The above is binary code. If you were a computer, you'd find out the number spells out the word "Photography". That's what this post is all about: digital photography. Assuming that you live in this hi-tech world, in which we use the internet and read Multimedia blogs on Google-owned Blogger.com, then you must know what the definition of digital photography is. Nonetheless, I'll tell you that Digital Photography is a method of photography which uses numerous electronic devices to record and store an image in the form of binary data.
The story of digital photography can be traced all the way back to the first scanners, to the late 1950's. In 1957, a team, working for US National Bureau of Standards and led by Russell Kirsch, developed the first Drum Scanner. Drum Scanners use a PMT (photomultiplier tube), a vacuum tube that captures light, transforms it into electrical energy, and then amplifies it.
Then, in 1969, the Charge-Coupled Device (also known as CCD) was invented by Willard Boyle and George Smith. A CCD is a shift register, a device that transports analog signals in the form of electric charges through various capacitators. In a broad sense, a CCD is not an image sensor, but the way the sensor's information is transformed into digital information. CCD's first planned use was as a form of memory storage device in computers. However, shortly after it was invented, it was learned that CCD's could receive charge via the photoelectric effect.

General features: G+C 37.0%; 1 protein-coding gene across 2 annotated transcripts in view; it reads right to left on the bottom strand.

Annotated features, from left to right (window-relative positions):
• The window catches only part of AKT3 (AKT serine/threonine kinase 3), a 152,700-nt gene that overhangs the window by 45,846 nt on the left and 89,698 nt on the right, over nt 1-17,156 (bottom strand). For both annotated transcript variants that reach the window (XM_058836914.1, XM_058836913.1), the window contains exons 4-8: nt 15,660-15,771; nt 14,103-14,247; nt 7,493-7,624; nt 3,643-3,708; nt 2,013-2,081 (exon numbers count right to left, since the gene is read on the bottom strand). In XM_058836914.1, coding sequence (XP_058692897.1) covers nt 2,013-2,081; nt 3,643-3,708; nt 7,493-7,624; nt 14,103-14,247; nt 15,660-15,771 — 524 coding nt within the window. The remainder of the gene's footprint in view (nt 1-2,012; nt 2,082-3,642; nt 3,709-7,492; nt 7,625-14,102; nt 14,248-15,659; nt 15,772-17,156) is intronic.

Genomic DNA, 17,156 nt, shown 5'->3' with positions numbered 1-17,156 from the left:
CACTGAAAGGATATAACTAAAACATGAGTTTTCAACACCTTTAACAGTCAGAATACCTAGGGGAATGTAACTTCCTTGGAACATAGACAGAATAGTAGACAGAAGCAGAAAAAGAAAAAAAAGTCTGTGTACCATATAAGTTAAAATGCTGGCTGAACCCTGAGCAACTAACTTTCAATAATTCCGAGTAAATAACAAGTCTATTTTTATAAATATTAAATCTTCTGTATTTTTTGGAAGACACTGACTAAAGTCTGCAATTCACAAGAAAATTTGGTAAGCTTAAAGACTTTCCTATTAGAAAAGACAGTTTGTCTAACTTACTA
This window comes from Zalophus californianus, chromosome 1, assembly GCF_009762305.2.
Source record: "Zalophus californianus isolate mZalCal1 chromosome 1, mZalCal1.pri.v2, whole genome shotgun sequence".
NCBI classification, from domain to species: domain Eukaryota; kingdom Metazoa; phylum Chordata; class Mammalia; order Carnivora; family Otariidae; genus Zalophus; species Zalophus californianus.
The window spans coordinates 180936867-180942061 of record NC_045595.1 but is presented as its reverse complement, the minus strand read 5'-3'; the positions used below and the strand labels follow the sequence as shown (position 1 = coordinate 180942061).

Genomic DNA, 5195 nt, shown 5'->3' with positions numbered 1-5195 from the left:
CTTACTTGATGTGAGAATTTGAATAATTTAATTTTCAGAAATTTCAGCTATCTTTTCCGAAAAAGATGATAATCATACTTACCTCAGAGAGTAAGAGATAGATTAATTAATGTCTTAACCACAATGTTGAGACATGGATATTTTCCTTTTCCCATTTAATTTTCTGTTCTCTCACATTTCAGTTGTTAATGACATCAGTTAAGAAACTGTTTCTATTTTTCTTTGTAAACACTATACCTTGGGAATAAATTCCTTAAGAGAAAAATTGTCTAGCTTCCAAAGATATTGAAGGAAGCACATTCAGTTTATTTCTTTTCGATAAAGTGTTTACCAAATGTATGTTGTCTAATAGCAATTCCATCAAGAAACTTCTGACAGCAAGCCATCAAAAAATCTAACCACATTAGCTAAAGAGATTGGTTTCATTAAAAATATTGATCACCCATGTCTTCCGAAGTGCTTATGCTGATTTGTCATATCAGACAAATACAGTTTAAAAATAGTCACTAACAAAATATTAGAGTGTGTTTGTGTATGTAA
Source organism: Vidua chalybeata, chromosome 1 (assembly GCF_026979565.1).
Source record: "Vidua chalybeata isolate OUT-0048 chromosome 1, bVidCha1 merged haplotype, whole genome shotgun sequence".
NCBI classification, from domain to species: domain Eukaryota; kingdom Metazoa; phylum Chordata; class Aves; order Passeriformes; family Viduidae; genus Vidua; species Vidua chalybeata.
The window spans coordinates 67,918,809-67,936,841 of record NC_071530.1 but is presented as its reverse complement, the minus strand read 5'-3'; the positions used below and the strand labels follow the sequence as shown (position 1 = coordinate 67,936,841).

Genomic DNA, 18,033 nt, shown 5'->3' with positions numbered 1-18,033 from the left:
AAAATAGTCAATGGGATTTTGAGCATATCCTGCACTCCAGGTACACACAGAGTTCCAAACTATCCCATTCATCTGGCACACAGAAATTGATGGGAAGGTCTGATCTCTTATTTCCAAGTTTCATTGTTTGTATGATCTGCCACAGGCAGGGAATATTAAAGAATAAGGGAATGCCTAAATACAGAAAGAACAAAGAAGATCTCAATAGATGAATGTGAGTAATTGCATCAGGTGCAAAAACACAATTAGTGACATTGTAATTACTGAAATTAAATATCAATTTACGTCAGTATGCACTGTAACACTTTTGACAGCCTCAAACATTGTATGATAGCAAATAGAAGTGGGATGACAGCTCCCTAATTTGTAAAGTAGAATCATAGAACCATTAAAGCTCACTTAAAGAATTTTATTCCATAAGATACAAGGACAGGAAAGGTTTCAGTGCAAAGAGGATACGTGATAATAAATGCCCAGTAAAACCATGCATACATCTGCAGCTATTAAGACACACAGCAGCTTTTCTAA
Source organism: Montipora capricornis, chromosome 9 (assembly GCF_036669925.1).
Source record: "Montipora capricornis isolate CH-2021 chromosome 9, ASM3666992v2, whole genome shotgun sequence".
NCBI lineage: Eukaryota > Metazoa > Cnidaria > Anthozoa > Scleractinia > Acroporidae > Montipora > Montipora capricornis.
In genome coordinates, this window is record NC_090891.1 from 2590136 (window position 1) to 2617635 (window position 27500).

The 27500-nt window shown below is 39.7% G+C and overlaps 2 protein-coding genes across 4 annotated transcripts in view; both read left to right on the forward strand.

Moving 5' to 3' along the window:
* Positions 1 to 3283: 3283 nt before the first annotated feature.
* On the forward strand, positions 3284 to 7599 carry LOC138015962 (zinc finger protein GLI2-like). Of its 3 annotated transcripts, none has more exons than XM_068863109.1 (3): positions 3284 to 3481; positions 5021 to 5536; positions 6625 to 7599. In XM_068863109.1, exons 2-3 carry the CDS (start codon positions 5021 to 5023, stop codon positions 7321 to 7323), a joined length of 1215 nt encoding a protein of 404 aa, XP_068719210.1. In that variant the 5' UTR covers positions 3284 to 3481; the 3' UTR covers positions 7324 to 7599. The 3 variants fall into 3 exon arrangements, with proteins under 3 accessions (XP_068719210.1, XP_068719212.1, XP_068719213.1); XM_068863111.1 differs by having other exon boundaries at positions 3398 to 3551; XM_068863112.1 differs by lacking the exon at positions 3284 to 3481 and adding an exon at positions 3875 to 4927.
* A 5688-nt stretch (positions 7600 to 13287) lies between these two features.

In 1981, the Sony Corporation introduced the Mavica, a still camera which featured two-CCD's, and stored the images in a two-inch floppy disk. One of the CCD's captured light information, while the other captured chromatic information.
In 1986, Kodak scientists invented the world's first megapixel sensor, capable of recording 1.4 million pixels that could produce a 5x7-inch digital photo-quality print. In 1987, Kodak released seven products for recording, storing, manipulating, transmitting and printing electronic still video images.